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Nigeria's Buhari explains failure to sign continental free trade agreement

Nigeria's Buhari explains failure to sign continental free trade agreement

Nigeria

<p><strong>Nigeria’s president Muhammadu Buhari has explained that his country can’t agree to anything that will undermine local manufacturers and entrepreneurs, referring to his last minute withdrawal from the recently signed Africa Continental Free Trade Area (AfCFTA).</strong></p> <p>Buhari who has since set up a presidential committee to take two weeks widening consultations on AfCFTA, believes that the economic and security implications of Nigeria signing the deal must be further discussed.</p> <p>‘‘We will not agree to anything that will undermine local manufacturers and entrepreneurs, or that may lead to Nigeria becoming a dumping ground for finished goods,’‘ Buhari explained.</p> <p>Indeed, 3,000 Nigerian manufacturers under their umbrella body, Manufacturers Association of Nigeria (<span class="caps">MAN</span>) praised the government for backing out, saying the deal would lead to gross unemployment at home as most local companies would die “a quicker death’‘.</p> <p>The $3 trillion continental free-trade zone encompassing 1.2 billion people, was accepted by 44 countries on Wednesday, but Nigeria and South Africa, Africa’s biggest economies, did not sign up, diminishing its impact.</p> <p>South African President Cyril Ramaphosa said Pretoria would sign up once domestic legal requirements had been satisfied.</p> <h3>Kagame calls the summit ‘a success’</h3> <p>The African Union started talks in 2015 to establish a 55-nation bloc that would be the biggest in the world by member states, in a bid to increase intra-regional trade, which sits at a measly 15 percent of Africa’s total commerce.</p> <p>Rwandan president Paul Kagame, host of an AU summit called to conclude the initial negotiations, declared the meeting a success after 44 African nations signed up to establish the free trade bloc within 18 months.</p> <p>Others staying out of the bloc were Botswana, Lesotho, Namibia, Zambia, Burundi, Eritrea, Benin, Sierra Leone and Guinea Bissau.</p> <p>“It would have been great if the two biggest economies on the continent, Nigeria and South Africa, had signed, but the most important is that the rest of the continent is sending a right message to these two biggest economies that we are moving ahead without you,” said Michael Kottoh, an analyst at Confidential Strategies in Ghana.</p> <p>The project needed a minimum of 22 countries signing up to get off the ground and Kagame hailed the effort so far.</p>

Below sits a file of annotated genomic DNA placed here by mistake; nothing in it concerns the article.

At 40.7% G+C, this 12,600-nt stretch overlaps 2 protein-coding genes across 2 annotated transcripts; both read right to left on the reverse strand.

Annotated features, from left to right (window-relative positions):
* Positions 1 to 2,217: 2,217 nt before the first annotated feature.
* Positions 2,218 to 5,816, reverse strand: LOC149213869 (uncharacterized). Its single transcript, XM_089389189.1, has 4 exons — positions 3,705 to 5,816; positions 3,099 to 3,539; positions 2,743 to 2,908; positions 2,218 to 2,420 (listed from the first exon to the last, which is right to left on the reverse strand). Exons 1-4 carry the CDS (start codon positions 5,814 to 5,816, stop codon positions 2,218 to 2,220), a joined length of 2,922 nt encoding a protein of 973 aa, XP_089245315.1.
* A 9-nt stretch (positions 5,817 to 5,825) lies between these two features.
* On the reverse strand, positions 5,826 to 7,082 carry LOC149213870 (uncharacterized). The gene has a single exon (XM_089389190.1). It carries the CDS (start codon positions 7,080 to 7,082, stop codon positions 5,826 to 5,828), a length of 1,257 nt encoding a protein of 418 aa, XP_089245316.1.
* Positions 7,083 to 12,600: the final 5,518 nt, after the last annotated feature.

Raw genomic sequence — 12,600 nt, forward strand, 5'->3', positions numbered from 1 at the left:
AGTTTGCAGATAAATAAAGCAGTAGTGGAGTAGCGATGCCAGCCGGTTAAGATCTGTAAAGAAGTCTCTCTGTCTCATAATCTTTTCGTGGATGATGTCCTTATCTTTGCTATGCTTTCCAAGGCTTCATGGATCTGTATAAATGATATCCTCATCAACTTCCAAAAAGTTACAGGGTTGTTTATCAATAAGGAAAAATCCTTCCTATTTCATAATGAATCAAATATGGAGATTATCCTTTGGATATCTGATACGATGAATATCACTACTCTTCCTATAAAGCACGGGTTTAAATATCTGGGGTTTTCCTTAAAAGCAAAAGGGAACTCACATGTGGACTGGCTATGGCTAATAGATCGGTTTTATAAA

We will not agree to anything that will undermine local manufacturers and entrepreneurs, or that may lead to Nigeria becoming a dumping ground for finished goods.

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